This original and intelligent crime novel defies easy categorisation, so I’m reluctant to just refer to it as a police procedural, and that goes for its predecessor, District VIII, too. Of course, Kossuth Square is a police procedural, and it’s a damn good one; it follows Inspector Balthazar Kovacs as he investigates the death of a Qatari businessman at a Budapest brothel. However, it jumps boundaries because it’s concerns are far wider reaching than the usual murder mystery. This novel criss-crosses thriller sub-genres, it is also a tale of political conspiracy and a spy story. LeBor seems to handle the fluidity with consummate ease. He has created a story that reflects the darker side of Hungarian society and gets under the skin of its political corruption and the extremism in its structures. Kossuth Square has the beautiful complexity of a le Carré novel and like le Carré is stimulating and entertaining. Its scope and ambition, it’s sense of locale, and understanding of world affairs mark it out as a thought provoking and eye opening read.
LeBor has lived in this part of the world for a number of years and the story oozes local knowledge and experience as much as research (all crucial to the story but worn lightly). Kossuth Square is not so much a conspiracy theory novel as an insightful take on the way the world really works. This is a novel grounded in real world dirt and grime and mucky political shenanigans that explores important contemporary themes, from the treatment of Roma people to international terrorism, money laundering and people trafficking. I savoured every minute of this read.
Of course, we are more used to seeing Hungary as an adjunct to a spy thriller rather than the focus of a modern police procedural (short hand), but LeBor’s novel puts the country, it’s politics and culture front and centre in this fast-paced thriller. The result is a gripping noir that illustrates just how inter-connected Europe has become and how international concerns are something we all face. Corruption and crime in Hungary have geo-political consequences, to ignore this just because this is a country remote and on the edge of Europe is folly. You will get that from reading this novel.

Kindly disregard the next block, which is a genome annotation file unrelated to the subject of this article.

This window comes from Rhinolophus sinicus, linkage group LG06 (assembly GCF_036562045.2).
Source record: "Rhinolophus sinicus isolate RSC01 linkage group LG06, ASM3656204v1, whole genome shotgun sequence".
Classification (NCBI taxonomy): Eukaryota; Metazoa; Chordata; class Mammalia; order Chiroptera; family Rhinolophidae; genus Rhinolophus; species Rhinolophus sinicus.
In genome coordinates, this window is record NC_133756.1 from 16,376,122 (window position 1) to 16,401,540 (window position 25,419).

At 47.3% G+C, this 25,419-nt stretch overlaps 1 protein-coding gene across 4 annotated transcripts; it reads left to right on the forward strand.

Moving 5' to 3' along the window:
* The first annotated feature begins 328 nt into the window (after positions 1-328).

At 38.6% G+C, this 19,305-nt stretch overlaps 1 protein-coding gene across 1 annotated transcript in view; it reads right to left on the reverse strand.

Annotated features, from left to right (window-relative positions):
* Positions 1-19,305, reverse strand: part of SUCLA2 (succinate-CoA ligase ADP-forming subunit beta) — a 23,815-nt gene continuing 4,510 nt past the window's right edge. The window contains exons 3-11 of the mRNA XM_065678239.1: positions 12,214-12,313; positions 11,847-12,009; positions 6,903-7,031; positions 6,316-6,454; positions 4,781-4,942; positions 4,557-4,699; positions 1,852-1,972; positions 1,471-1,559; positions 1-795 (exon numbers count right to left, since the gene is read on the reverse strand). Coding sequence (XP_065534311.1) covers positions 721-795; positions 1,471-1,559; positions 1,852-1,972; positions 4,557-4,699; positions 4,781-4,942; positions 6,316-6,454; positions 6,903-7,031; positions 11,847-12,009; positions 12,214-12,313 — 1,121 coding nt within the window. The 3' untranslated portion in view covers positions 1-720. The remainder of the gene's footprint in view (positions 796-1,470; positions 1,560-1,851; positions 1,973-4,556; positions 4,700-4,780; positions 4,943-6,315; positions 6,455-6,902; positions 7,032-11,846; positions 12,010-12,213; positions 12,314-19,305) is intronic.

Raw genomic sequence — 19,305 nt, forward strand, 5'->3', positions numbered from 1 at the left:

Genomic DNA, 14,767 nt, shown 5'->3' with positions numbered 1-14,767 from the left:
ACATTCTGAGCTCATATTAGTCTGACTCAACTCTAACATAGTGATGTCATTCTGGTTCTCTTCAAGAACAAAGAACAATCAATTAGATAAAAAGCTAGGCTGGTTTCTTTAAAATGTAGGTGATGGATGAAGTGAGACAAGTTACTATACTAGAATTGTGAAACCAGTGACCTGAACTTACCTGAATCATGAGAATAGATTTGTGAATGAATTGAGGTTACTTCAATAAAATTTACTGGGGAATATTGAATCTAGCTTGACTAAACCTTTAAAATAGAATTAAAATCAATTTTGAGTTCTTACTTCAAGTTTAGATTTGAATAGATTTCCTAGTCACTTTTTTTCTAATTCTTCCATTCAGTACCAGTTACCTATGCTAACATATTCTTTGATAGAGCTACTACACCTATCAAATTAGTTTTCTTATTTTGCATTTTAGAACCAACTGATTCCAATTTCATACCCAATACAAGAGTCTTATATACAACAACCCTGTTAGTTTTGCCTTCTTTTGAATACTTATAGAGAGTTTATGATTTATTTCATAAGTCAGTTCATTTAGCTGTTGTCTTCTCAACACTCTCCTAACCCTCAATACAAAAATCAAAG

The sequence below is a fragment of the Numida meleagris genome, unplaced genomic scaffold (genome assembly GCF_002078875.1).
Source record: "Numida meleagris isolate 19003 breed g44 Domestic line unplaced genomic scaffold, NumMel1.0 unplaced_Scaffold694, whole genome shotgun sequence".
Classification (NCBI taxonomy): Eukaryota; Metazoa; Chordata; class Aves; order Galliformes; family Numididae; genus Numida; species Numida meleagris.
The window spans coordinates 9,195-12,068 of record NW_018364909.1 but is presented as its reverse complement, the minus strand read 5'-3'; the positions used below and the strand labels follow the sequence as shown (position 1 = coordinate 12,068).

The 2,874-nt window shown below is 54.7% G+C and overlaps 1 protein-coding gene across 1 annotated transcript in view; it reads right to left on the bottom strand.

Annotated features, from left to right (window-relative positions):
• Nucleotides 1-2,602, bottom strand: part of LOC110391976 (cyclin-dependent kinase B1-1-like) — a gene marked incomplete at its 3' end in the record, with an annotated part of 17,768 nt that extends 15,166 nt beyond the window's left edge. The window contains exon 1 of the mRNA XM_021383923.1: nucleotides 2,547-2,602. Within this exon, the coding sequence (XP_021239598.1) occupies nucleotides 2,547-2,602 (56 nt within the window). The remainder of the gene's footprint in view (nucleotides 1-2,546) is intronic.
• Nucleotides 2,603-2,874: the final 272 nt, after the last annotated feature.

Kossuth Square is the second book in the Budapest Blues series featuring inspector Balthazar Kovacs of the Budapest police. It’s a novel that draws heavily on LeBor’s experience and knowledge as a foreign correspondent with a special interest in Eastern Europe and Hungary in particular. His understanding of the local situation and the links to wider geo-political issues underpins a complex story. I have read thrillers and spy novels set in Hungary before, but most often they are related to the Cold War. None that explore the country after the accession to the European Union or the current regime as LeBor does (revealing a right-wing extremism, links to Islamist terrorism and brutal reactions to mass immigration). He is a master at connecting the dots, seeing the bigger picture and giving a context to a murder mystery that has implications for modern day Europe and world affairs.
The complexity of the story is reminiscent of LeBor’s three earlier novels, the Yael Azoulay series, in which LeBor broke new ground with his unique take on the international situation placing the United Nations at the heart of the action rather than nation states (America/Russia/China/Britain)
This is a story that also gets intensely personal for Balthazar Kovacs, he has Roma blood, his family have always been involved in crime and he has been estranged from his father since he joined the police. Kossuth Square is a multi-layered tale of corruption that gets to the rotten core of Hungarian society and deeply implicates Kovacs’ own family. This underbelly has real power and manipulates the system for its own ends. With the best instincts of an experienced journalist LeBor has rootled around in the muddy world of Hungarian politics to illustrate the craven and dangerous nature of its fragile democracy. But clearly he cares about this country and its future, this is a measured and unsensational novel.